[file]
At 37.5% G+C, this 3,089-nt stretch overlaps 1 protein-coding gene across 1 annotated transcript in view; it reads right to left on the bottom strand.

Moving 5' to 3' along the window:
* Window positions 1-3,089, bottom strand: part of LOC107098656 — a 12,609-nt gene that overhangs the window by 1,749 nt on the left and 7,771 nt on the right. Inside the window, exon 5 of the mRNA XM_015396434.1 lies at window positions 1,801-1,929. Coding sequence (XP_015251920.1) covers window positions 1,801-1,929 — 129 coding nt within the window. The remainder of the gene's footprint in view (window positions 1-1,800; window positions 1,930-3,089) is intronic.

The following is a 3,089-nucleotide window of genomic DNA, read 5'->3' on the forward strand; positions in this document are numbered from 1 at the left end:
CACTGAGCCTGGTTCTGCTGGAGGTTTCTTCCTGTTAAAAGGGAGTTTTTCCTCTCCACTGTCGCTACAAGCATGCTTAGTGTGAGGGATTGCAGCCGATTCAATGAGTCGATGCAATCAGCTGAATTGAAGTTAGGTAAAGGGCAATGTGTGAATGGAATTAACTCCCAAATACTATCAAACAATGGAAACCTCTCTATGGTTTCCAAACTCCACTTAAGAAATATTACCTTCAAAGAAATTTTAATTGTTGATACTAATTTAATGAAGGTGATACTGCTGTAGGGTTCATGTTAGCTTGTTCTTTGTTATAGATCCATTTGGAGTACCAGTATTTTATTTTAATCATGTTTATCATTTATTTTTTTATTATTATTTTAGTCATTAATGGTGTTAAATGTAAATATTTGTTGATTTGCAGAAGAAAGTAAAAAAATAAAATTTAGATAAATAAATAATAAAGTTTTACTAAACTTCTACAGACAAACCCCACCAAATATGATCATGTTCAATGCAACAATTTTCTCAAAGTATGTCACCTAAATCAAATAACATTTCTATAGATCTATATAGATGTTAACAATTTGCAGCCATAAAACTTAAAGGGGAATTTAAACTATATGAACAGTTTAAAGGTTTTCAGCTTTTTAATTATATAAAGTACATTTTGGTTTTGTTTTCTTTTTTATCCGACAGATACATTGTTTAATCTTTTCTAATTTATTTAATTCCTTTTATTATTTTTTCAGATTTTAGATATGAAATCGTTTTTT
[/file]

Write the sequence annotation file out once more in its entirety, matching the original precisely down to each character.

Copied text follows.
At 37.5% G+C, this 3,089-nt stretch overlaps 1 protein-coding gene across 1 annotated transcript in view; it reads right to left on the bottom strand.

Moving 5' to 3' along the window:
* Window positions 1-3,089, bottom strand: part of LOC107098656 — a 12,609-nt gene that overhangs the window by 1,749 nt on the left and 7,771 nt on the right. Inside the window, exon 5 of the mRNA XM_015396434.1 lies at window positions 1,801-1,929. Coding sequence (XP_015251920.1) covers window positions 1,801-1,929 — 129 coding nt within the window. The remainder of the gene's footprint in view (window positions 1-1,800; window positions 1,930-3,089) is intronic.

The following is a 3,089-nucleotide window of genomic DNA, read 5'->3' on the forward strand; positions in this document are numbered from 1 at the left end:
CACTGAGCCTGGTTCTGCTGGAGGTTTCTTCCTGTTAAAAGGGAGTTTTTCCTCTCCACTGTCGCTACAAGCATGCTTAGTGTGAGGGATTGCAGCCGATTCAATGAGTCGATGCAATCAGCTGAATTGAAGTTAGGTAAAGGGCAATGTGTGAATGGAATTAACTCCCAAATACTATCAAACAATGGAAACCTCTCTATGGTTTCCAAACTCCACTTAAGAAATATTACCTTCAAAGAAATTTTAATTGTTGATACTAATTTAATGAAGGTGATACTGCTGTAGGGTTCATGTTAGCTTGTTCTTTGTTATAGATCCATTTGGAGTACCAGTATTTTATTTTAATCATGTTTATCATTTATTTTTTTATTATTATTTTAGTCATTAATGGTGTTAAATGTAAATATTTGTTGATTTGCAGAAGAAAGTAAAAAAATAAAATTTAGATAAATAAATAATAAAGTTTTACTAAACTTCTACAGACAAACCCCACCAAATATGATCATGTTCAATGCAACAATTTTCTCAAAGTATGTCACCTAAATCAAATAACATTTCTATAGATCTATATAGATGTTAACAATTTGCAGCCATAAAACTTAAAGGGGAATTTAAACTATATGAACAGTTTAAAGGTTTTCAGCTTTTTAATTATATAAAGTACATTTTGGTTTTGTTTTCTTTTTTATCCGACAGATACATTGTTTAATCTTTTCTAATTTATTTAATTCCTTTTATTATTTTTTCAGATTTTAGATATGAAATCGTTTTTT